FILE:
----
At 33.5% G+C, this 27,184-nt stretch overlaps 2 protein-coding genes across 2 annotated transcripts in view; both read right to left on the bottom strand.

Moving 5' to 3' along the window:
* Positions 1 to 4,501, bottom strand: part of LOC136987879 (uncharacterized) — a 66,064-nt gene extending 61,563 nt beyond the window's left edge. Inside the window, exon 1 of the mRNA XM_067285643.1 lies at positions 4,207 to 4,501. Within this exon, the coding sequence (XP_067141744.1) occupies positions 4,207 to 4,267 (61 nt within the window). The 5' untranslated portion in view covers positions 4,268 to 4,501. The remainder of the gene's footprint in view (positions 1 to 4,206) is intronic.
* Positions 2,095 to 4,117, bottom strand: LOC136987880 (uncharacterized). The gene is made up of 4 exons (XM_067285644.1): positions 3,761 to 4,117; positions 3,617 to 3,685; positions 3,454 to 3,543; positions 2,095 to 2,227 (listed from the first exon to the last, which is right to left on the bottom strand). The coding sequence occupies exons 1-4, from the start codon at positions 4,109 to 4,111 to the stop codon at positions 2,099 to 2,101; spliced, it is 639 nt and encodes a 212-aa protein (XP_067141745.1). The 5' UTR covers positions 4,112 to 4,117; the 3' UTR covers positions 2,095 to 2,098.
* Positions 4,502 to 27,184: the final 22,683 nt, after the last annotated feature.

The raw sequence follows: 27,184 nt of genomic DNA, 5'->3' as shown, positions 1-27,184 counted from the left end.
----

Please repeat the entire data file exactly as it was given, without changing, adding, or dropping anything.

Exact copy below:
At 33.5% G+C, this 27,184-nt stretch overlaps 2 protein-coding genes across 2 annotated transcripts in view; both read right to left on the bottom strand.

Moving 5' to 3' along the window:
* Positions 1 to 4,501, bottom strand: part of LOC136987879 (uncharacterized) — a 66,064-nt gene extending 61,563 nt beyond the window's left edge. Inside the window, exon 1 of the mRNA XM_067285643.1 lies at positions 4,207 to 4,501. Within this exon, the coding sequence (XP_067141744.1) occupies positions 4,207 to 4,267 (61 nt within the window). The 5' untranslated portion in view covers positions 4,268 to 4,501. The remainder of the gene's footprint in view (positions 1 to 4,206) is intronic.
* Positions 2,095 to 4,117, bottom strand: LOC136987880 (uncharacterized). The gene is made up of 4 exons (XM_067285644.1): positions 3,761 to 4,117; positions 3,617 to 3,685; positions 3,454 to 3,543; positions 2,095 to 2,227 (listed from the first exon to the last, which is right to left on the bottom strand). The coding sequence occupies exons 1-4, from the start codon at positions 4,109 to 4,111 to the stop codon at positions 2,099 to 2,101; spliced, it is 639 nt and encodes a 212-aa protein (XP_067141745.1). The 5' UTR covers positions 4,112 to 4,117; the 3' UTR covers positions 2,095 to 2,098.
* Positions 4,502 to 27,184: the final 22,683 nt, after the last annotated feature.

The raw sequence follows: 27,184 nt of genomic DNA, 5'->3' as shown, positions 1-27,184 counted from the left end.